Ry Eikleberry surely spoke for many others at Canterbury Park on Saturday afternoon with his response to the news that colleague Scott Stevens had been released from the hospital.
“Good, good, good,” Eikleberry said.
Stevens’ release came much earlier than expected, but as his friends and acquaintances considered the good news they were not completely surprised that this amazing athlete had beaten the odds once more.
Eikleberry visited the man who mentored him in race riding on Thursday night and was still shaking his head Saturday at what he witnessed.
“He still had a tube in him, he was spitting up blood and he wanted the nurse to let him go home,” Eikleberry said.
Stevens reportedly is walking on his own, although slowly, despite extensive injuries from the worst spill in track history on July 2. He was on the lead horse of a six-horse field, and his mount went down after breaking a leg. Only two of the six horses finished the race. Dean Butler was the only unseated rider who walked away from the incident.
Paul Nolan and Don Proctor also were injured in the spill, suffering broken vertebrae, but Stevens was injured much more severely, suffering broken ribs, punctures to both lungs, back injuries and a ruptured spleen.
Track president Randy Sampson, horsemen Dan Mjolsness and Steve Erban and his wife, Dorothy, were among a number of people who intended to visit Stevens on Saturday but were informed that he was going home _ about a week ahead of expectations, even a few days ago.
Chad Anderson, Stevens’ agent, was not entirely surprised. Stevens, 49, has been injured severely several times during his long career and always bounces back sooner than expected.
Anderson recalled an incident that occurred in 2005, the day of the Claiming Crown races in Shakopee, indicative of his rider’s tough spirit. Stevens sprained an ankle badly while doing some work at home that morning. “His ankle was swollen like this,” said Anderson, indicating a large circumference with his hands.
“No other jock I know would have ridden that day or maybe for several days.”
Yet, Stevens figured out a way to get the swollen ankle into a boot, and a way to position himself in the irons without putting undue pressure on the injury.
He not only rode that afternoon, he won the Claiming Crown Glass Slipper on Ells Editor for trainer Percy Scherbenske.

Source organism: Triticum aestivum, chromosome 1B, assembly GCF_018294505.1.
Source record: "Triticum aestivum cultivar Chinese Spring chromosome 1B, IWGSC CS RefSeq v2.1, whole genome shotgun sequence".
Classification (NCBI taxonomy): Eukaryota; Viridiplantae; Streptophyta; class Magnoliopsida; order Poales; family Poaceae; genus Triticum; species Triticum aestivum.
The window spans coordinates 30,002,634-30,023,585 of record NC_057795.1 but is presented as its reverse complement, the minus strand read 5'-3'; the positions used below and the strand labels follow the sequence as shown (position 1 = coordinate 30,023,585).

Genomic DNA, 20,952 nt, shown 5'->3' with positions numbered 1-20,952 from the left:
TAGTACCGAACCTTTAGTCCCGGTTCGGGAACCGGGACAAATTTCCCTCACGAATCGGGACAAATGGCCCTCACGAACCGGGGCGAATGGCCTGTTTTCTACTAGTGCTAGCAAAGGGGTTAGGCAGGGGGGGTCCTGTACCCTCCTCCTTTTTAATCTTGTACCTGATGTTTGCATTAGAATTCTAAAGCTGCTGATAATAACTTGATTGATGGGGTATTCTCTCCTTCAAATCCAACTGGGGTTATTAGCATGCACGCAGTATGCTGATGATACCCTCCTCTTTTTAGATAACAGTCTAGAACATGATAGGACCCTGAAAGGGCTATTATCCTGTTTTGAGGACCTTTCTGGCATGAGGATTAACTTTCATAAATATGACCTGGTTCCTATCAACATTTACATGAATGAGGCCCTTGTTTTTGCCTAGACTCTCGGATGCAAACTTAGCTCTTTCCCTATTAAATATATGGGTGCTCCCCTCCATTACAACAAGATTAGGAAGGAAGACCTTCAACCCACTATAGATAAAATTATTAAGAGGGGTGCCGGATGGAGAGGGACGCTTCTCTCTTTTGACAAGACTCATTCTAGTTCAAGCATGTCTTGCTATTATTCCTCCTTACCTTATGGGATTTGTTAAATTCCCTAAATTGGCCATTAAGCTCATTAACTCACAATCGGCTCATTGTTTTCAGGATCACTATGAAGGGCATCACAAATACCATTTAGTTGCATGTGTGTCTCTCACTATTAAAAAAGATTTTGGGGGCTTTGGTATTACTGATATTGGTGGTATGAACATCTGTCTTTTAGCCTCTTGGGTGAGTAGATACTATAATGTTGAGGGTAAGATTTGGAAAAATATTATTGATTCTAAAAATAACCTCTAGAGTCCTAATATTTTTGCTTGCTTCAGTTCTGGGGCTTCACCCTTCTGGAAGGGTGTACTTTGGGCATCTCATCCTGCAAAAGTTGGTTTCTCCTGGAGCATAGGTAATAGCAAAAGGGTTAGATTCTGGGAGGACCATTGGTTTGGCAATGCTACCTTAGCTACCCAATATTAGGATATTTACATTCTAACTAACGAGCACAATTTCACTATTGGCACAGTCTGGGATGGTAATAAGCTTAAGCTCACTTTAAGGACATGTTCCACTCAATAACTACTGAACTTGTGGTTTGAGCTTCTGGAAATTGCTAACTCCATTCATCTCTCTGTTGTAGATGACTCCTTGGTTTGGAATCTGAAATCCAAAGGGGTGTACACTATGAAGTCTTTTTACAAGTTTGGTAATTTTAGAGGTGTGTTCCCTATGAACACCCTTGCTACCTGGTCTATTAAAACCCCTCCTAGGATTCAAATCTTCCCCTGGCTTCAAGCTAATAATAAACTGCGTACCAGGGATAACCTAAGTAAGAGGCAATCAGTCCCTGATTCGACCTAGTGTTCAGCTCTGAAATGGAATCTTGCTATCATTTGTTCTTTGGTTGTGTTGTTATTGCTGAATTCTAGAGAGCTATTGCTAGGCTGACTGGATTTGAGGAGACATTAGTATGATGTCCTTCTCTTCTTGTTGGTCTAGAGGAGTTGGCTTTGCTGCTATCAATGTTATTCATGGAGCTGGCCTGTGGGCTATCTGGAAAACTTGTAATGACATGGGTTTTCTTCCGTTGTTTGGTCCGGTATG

Anderson’s trailer is a couple down from where Stevens lives. The agent planned to stop by after the races on Saturday and invite him to dinner. “I’ll throw something on the grill,” Anderson said.
HEY, WHEN’S THAT GAME, AGAIN?
You could find Vikings purple in various parts of the grandstand on Saturday, as part of the Ride for Life motorcycle rally benefiting the Vikings children’s fund.
Track superintendent Ian Gamble proudly displayed a picture that included him, track president Randy Sampson and several Vikings cheerleaders, who were on hand for the occasion.
Gamble attended the NFC title game in New Orleans last season, decked out in his Vikings colors, and was lucky to escape with his life. There is that rematch on Sept. 9, of course.
Trainer Gary Scherer has been wearing his New Orleans Saints cap proudly most of the meet and had it on Saturday.
He wished he had gotten an opportunity to visit the winner’s circle with his cap early in the race card when the cheerleaders were present.
Sampson had other ideas on the matter.
Encountering Scherer later on in the day, he told him that his cap would have become mush underfoot had he shown up with it as he wished.
Vikings fans can’t wait.
DOES THIS RING A BELL?
Derek Bell did a fine job of handicapping the two mounts he rode on Friday night at Prairie Meadows Racetrack when he talked about them earlier that day.
Bell thought he would win with the two-year-old filly he was on. He wasn’t certain about the other mount, a Claiming Crown horse. He thought he might need the out and figured the race was a good prep for the Claiming Crown.
Just as he analyzed, Bell won on the two-year-old, Spunkette, in a maiden special weight at 5 ½ furlongs. He finished third on James Wilfred, three lengths back, in the second race.